Cortisone shots may not be recommended as a first-line treatment in younger people whose joints are still growing.

Talk with your healthcare provider about how often you can have an injection.

Side Effects

Cortisone injections are extremely safe. But like any drug, there are possible side effects and complications that can occur with a cortisone shot.

Some side effects impact the area of the injection site, while others are systemic, meaning they affect the whole body.

If you have had side effects with cortisone shots in the past, be sure to let your healthcare provider know what condition you were being treated for and how severe the side effects were. This will help you both determine whether or not you should have another shot for the same or a different problem.

Local Side Effects

Local side effects are those that happen only in the one area of the body where the cortisone shot was given. These side effects are also rare, but you should know what to do if they happen to you.

Pain and ​Cortisone Flare Reaction

Some people have discomfort after the shot and may experience an increase in pain 24 to 48 hours after being treated. This usually goes away quickly and can be relieved with an ice pack and an anti-inflammatory medication like Motrin (ibuprofen).

Skin Color Changes

People with darker skin should know that cortisone may cause the skin around the injection site to lighten. This is not harmful.

Loss of Fatty Tissue

High doses of cortisone can harm some tissues in the body. One such problem a loss of fatty tissue, or fat atrophy, which can lead to dimpling of skin or the thinning out of fat. People who get shots in the heel to treat plantar fasciitis may find walking painful as the fat that cushions their steps may thin out.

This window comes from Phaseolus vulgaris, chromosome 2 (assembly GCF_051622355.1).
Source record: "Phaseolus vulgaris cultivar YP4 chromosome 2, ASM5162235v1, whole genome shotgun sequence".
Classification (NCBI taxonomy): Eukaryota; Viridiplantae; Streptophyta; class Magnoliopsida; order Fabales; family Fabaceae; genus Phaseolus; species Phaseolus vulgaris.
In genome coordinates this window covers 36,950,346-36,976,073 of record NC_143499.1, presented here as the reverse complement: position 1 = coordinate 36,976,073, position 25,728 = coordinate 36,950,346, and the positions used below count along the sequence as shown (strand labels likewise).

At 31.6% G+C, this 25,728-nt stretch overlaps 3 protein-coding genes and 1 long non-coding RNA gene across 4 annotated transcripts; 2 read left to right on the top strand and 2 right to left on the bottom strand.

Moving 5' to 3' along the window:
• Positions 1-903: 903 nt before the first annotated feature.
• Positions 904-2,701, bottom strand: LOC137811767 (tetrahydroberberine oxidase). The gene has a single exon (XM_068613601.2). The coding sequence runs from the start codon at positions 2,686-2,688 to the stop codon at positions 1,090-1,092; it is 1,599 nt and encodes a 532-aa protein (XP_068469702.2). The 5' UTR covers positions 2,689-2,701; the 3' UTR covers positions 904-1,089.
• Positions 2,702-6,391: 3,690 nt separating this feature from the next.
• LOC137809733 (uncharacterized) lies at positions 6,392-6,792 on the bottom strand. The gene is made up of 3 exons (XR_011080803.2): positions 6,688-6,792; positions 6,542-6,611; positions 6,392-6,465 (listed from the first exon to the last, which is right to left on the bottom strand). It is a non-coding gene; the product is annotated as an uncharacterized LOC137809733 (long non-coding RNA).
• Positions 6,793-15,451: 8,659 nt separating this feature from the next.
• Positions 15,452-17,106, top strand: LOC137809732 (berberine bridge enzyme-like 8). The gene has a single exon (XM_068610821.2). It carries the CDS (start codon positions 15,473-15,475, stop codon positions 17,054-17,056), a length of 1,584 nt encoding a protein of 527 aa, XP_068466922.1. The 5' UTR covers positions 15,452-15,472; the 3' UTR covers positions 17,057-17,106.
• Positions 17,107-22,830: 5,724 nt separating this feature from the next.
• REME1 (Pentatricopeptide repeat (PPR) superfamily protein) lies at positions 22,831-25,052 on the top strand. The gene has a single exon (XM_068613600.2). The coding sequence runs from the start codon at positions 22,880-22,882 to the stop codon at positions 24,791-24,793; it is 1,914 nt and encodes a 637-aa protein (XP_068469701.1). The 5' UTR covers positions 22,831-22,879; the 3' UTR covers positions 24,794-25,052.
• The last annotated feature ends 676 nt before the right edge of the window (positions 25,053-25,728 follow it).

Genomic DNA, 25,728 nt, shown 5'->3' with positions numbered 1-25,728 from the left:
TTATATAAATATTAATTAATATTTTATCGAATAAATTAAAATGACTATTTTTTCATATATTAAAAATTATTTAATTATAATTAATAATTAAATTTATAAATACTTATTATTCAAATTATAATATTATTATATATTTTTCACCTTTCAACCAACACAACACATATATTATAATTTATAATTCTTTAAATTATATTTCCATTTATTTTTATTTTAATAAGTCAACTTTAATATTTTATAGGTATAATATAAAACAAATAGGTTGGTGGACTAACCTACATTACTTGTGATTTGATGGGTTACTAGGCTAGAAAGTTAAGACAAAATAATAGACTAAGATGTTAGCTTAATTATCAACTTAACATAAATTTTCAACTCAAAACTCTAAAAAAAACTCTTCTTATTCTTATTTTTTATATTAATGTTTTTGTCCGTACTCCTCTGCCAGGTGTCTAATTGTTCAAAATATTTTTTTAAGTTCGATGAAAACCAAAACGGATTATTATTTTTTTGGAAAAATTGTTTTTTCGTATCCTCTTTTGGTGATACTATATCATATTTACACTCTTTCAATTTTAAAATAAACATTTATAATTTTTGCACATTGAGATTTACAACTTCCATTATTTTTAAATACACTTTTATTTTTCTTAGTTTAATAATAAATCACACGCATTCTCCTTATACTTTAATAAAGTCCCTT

Tendon Rupture

Some studies have shown cortisone shots may weaken tendons (the tough bands of tissue that connect muscles to bones) and cartilage (the tissue that covers and cushions bones). Tendon rupture is particularly a risk when cortisone is used for Achilles tendonitis.


Whenever there is a break in the skin—like when a needle is used to deliver cortisone—there is a chance of infection. Your healthcare provider will sterilize the skin to minimize this risk. If there is infection in the joint where you're receiving the shot, it could spread. Contact your healthcare provider if the injection site become red, swollen, or warm to the touch.

Systemic Side Effects

Cortisone shots aren't the same as oral steroids or cortisone that is injected directly into the bloodstream. Only a small amount of the drug is absorbed into the blood, which then travels through the body.

Since the body produces its own natural cortisol, this doesn't affect most people. That's not the case for everyone, however.

Systemic effects are not common. But when they do occur, high blood sugar and facial flushing are most common. Thankfully, they are usually minor.

High Blood Sugar

A cortisone shot can cause a temporary rise in blood sugar, so levels need to be closely monitored in people with diabetes. People taking insulin should be especially careful, checking their blood sugar often and adjusting their insulin doses as needed to maintain healthy levels.

If left untreated, high blood sugar increases your risk of stroke, heart disease, along with kidney, vision and nerve conditions. If your blood sugar rises more than expected, contact your healthcare provider right away.

Facial Flushing

Some people say they feel flushed and have redness in the face, though this happens more in women. Facial flushing can begin within a few hours of the injection and may last for a few days. It also can happen again with future cortisone shots.

Many healthcare providers are unaware of how common this reaction is and how upsetting it can be. The good news is that these symptoms do go away on their own, but it may make people think twice before having another shot.